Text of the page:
A letter from Barbara Nagy in Malawi
Three Smiles and a Sigh
I had the rare opportunity this past week of seeing a string of successfully treated patients that brought smiles, laughter and even tears of joy to many faces.
The first patient was an elderly pastor who had developed tingling and numbness in his hands and feet several years ago, followed by severe anemia that resisted all attempts at treatment. When we first saw him in the hospital he had not walked for over two years, had severe anemia and was also developing heart failure. Putting all the symptoms together, yet lacking laboratory capabilities to make a firm diagnosis, we decided on a therapeutic trial of Vitamin B12 injections. (For those medically in the know, he had so few white blood cells we couldn’t even check for hypersegmented polys.) I received a scratchy phone call about a week after the injections started to say things were improving, but I was quite unprepared for the sight that greeted me in the Outpatient Department several weeks later. This same man who had been bedridden for so long was walking, leaping and praising God up and down the hospital corridors. His blood problems had disappeared, and we were able to stop most of his heart medicines. The other patients and hospital workers burst into cheers as they watched his celebration. We are very thankful for his recovery and for being able to play a part in it.
A second patient, Anifa, is a 5-year-old girl born with cyanotic congenital heart disease (a “blue baby”). It was enough of a miracle to have a pediatric cardiologist from Canada come with his own ultrasound to make diagnoses on many of our heart patients, another miracle to get our patient to Canada for surgical repair, but the final exaltation was having her walk through the doors of the pediatrics ward this week, nearly two years later, looking pink, twice her previous size and weight and in robust health. That she greeted me in impeccable English was icing on the cake! Courtesy of her successful surgery, the way has also been eased for a few other patients to have tertiary care procedures at no cost to them or the hospital, which is a lifesaving gift to all served.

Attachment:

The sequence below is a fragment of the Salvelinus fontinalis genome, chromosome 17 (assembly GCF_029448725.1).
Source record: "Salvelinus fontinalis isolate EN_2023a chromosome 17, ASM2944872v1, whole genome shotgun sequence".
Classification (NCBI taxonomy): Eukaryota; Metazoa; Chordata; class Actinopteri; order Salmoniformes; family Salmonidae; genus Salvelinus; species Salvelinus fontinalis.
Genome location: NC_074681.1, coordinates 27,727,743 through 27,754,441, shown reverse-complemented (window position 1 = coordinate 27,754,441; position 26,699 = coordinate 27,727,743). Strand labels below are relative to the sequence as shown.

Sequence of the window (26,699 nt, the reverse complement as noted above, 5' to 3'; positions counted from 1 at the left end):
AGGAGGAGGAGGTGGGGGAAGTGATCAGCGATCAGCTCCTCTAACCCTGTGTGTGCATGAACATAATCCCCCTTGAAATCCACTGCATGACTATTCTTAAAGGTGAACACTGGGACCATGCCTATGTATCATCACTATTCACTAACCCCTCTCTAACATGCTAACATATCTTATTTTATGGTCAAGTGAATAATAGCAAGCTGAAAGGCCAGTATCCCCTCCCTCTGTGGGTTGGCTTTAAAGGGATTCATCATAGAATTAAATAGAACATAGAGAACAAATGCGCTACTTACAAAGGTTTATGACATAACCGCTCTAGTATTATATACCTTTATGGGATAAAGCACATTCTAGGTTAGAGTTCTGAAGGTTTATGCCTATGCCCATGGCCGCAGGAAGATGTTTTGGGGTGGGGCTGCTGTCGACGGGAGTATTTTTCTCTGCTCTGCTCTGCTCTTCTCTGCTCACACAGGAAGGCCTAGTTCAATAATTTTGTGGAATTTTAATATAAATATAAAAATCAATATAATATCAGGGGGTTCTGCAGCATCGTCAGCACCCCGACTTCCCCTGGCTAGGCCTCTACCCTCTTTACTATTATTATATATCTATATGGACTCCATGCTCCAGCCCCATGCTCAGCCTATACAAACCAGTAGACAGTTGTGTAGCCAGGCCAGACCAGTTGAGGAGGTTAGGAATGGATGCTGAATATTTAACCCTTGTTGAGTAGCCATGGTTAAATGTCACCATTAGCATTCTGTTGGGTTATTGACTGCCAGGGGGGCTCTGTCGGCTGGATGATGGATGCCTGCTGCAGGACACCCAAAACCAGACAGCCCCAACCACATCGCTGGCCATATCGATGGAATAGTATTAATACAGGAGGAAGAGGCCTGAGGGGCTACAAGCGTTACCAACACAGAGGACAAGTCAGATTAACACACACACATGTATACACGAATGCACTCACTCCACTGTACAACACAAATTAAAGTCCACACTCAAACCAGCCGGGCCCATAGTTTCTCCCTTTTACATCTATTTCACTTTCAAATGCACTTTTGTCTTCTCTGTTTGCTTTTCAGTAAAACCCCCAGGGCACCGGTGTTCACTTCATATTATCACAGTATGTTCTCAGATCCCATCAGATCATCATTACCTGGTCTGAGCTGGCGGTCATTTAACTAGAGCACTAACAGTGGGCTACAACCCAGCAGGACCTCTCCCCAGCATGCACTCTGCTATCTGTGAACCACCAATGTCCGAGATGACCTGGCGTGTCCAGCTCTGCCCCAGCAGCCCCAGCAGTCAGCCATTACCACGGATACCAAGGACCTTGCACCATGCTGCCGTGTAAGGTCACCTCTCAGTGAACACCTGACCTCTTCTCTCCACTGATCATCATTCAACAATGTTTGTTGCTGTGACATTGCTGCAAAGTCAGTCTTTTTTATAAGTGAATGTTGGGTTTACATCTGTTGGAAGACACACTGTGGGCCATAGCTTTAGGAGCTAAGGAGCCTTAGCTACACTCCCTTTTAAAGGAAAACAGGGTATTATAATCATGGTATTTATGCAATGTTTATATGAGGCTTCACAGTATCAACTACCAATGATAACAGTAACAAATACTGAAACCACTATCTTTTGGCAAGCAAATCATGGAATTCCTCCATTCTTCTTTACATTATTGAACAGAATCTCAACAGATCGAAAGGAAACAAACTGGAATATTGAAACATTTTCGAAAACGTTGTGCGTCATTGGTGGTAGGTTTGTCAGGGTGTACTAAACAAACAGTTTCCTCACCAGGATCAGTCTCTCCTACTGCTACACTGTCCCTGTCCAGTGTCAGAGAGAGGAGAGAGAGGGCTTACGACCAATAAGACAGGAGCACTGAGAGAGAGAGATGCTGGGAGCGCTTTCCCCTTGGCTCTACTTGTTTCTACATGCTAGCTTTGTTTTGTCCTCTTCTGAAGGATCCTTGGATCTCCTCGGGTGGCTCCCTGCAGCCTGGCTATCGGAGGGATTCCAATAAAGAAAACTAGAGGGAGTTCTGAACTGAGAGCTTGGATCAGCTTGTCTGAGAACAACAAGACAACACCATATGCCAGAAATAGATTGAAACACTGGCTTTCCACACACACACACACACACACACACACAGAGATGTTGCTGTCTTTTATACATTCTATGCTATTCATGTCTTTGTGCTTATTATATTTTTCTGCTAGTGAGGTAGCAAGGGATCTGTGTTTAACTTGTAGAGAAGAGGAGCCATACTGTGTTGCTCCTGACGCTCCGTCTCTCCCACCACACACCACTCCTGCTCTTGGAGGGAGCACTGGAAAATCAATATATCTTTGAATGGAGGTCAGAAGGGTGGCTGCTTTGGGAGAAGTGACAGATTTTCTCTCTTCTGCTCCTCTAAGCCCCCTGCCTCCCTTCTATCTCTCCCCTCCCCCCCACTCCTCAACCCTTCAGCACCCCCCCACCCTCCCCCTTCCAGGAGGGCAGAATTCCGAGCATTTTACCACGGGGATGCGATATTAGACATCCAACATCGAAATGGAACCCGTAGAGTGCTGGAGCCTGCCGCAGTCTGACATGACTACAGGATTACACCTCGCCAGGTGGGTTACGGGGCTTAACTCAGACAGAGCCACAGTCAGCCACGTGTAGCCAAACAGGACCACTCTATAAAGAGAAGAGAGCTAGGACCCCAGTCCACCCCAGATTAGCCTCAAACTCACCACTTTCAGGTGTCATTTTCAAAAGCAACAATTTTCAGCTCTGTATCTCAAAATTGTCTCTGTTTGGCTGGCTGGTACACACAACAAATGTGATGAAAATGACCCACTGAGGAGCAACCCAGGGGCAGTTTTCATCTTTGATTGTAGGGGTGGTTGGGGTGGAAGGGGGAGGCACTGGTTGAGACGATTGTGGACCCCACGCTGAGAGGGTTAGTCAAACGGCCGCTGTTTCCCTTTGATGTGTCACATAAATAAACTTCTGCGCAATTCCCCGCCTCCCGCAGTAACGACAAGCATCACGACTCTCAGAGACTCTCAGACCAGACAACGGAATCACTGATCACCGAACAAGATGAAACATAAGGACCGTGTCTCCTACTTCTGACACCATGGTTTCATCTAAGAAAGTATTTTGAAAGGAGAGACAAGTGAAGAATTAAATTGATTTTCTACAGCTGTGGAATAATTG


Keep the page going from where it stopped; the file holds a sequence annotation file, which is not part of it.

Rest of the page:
A final joy this week was seeing Ulemo, an 11-year-old boy who was unconscious and struggling for life for weeks in our pediatrics ward due to tubercular meningitis. He returned for a checkup, another picture of health, having gained over 15 pounds and bouncing into the pediatrics ward, smiling. Though previously partly paralyzed, he is now completely normal, neurologically. After a wild reception by the pediatrics staff, I was able to make his smile still bigger by telling him there were no injections to be given this day!
Amidst all these joyful events, the sigh came as there was too much going on for me to go home and plant maize. I have a 5-year-old Malawian daughter and feel we should understand how most of the rest of Malawi feeds itself. Accordingly, we have set ourselves the task of cultivating our own (very small) maize field this year, without help from anyone else. As I experienced repeated interruptions in my gardening schedule I realized most people in Malawi don’t have the luxury of doing something else besides planting, no matter how desperate the need. I recalled a severely burned patient whose mother insisted on discharge, explaining that if she didn’t plant her fields they would have nothing to eat the following year. It reminds me that there is still an overwhelming amount of work to do. We rejoice when God gives us success for our efforts, but we yearn, work and pray for the time when Malawi will be strong enough to allow the majority of her citizens to prosper through her own resources.
“On this mountain the LORD of hosts will make for all peoples a feast of rich food, a feast of well-matured wines, of rich food filled with marrow, of well-matured wines strained clear. And he will destroy on this mountain the shroud that is cast over all peoples, the sheet that is spread over all nations; he will swallow up death for ever. Then the Lord GOD will wipe away the tears from all faces, and the disgrace of his people he will take away from all the earth, for the LORD has spoken. It will be said on that day, Lo, this is our God; we have waited for him, so that he might save us. This is the LORD for whom we have waited; let us be glad and rejoice in his salvation.” (Isaiah 25:6-9)
Thanks to all who have helped and prayed for the work of Nkhoma Hospital and Malawi, we never forget Whose we are or that we are loved and supported by all of you.
Blessings and joy this Christmas season!
Barbara Nagy and family
The 2011 Mission Yearbook for Prayer & Study. p. 67